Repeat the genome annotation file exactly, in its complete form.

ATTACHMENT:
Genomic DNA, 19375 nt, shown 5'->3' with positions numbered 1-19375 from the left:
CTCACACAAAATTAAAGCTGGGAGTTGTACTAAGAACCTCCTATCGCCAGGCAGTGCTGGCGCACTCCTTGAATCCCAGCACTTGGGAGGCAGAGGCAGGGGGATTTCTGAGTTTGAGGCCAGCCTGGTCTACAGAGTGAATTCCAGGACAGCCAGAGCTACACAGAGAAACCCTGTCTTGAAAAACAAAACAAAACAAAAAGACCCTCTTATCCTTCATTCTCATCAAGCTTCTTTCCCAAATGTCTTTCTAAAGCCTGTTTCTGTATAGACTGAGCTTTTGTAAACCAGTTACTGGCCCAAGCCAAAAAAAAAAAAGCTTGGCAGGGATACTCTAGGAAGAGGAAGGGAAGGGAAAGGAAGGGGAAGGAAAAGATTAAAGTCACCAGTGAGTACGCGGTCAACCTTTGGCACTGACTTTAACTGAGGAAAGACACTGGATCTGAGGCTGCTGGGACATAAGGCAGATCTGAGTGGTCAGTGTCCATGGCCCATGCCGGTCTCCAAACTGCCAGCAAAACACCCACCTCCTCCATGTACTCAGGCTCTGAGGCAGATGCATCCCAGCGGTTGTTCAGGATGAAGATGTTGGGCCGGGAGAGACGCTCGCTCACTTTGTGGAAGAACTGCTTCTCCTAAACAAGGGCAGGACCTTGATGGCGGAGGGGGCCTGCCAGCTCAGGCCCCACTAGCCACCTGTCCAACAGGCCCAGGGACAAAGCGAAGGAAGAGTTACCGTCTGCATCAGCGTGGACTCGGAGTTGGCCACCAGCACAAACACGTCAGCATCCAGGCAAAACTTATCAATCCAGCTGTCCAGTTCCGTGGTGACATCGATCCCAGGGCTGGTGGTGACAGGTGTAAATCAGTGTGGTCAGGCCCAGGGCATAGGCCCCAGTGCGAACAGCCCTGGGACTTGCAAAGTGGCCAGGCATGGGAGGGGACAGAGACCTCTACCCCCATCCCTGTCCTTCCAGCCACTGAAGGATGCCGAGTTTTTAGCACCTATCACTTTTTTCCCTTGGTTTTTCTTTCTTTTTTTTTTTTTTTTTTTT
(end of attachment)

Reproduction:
Genomic DNA, 19375 nt, shown 5'->3' with positions numbered 1-19375 from the left:
CTCACACAAAATTAAAGCTGGGAGTTGTACTAAGAACCTCCTATCGCCAGGCAGTGCTGGCGCACTCCTTGAATCCCAGCACTTGGGAGGCAGAGGCAGGGGGATTTCTGAGTTTGAGGCCAGCCTGGTCTACAGAGTGAATTCCAGGACAGCCAGAGCTACACAGAGAAACCCTGTCTTGAAAAACAAAACAAAACAAAAAGACCCTCTTATCCTTCATTCTCATCAAGCTTCTTTCCCAAATGTCTTTCTAAAGCCTGTTTCTGTATAGACTGAGCTTTTGTAAACCAGTTACTGGCCCAAGCCAAAAAAAAAAAAGCTTGGCAGGGATACTCTAGGAAGAGGAAGGGAAGGGAAAGGAAGGGGAAGGAAAAGATTAAAGTCACCAGTGAGTACGCGGTCAACCTTTGGCACTGACTTTAACTGAGGAAAGACACTGGATCTGAGGCTGCTGGGACATAAGGCAGATCTGAGTGGTCAGTGTCCATGGCCCATGCCGGTCTCCAAACTGCCAGCAAAACACCCACCTCCTCCATGTACTCAGGCTCTGAGGCAGATGCATCCCAGCGGTTGTTCAGGATGAAGATGTTGGGCCGGGAGAGACGCTCGCTCACTTTGTGGAAGAACTGCTTCTCCTAAACAAGGGCAGGACCTTGATGGCGGAGGGGGCCTGCCAGCTCAGGCCCCACTAGCCACCTGTCCAACAGGCCCAGGGACAAAGCGAAGGAAGAGTTACCGTCTGCATCAGCGTGGACTCGGAGTTGGCCACCAGCACAAACACGTCAGCATCCAGGCAAAACTTATCAATCCAGCTGTCCAGTTCCGTGGTGACATCGATCCCAGGGCTGGTGGTGACAGGTGTAAATCAGTGTGGTCAGGCCCAGGGCATAGGCCCCAGTGCGAACAGCCCTGGGACTTGCAAAGTGGCCAGGCATGGGAGGGGACAGAGACCTCTACCCCCATCCCTGTCCTTCCAGCCACTGAAGGATGCCGAGTTTTTAGCACCTATCACTTTTTTCCCTTGGTTTTTCTTTCTTTTTTTTTTTTTTTTTTTT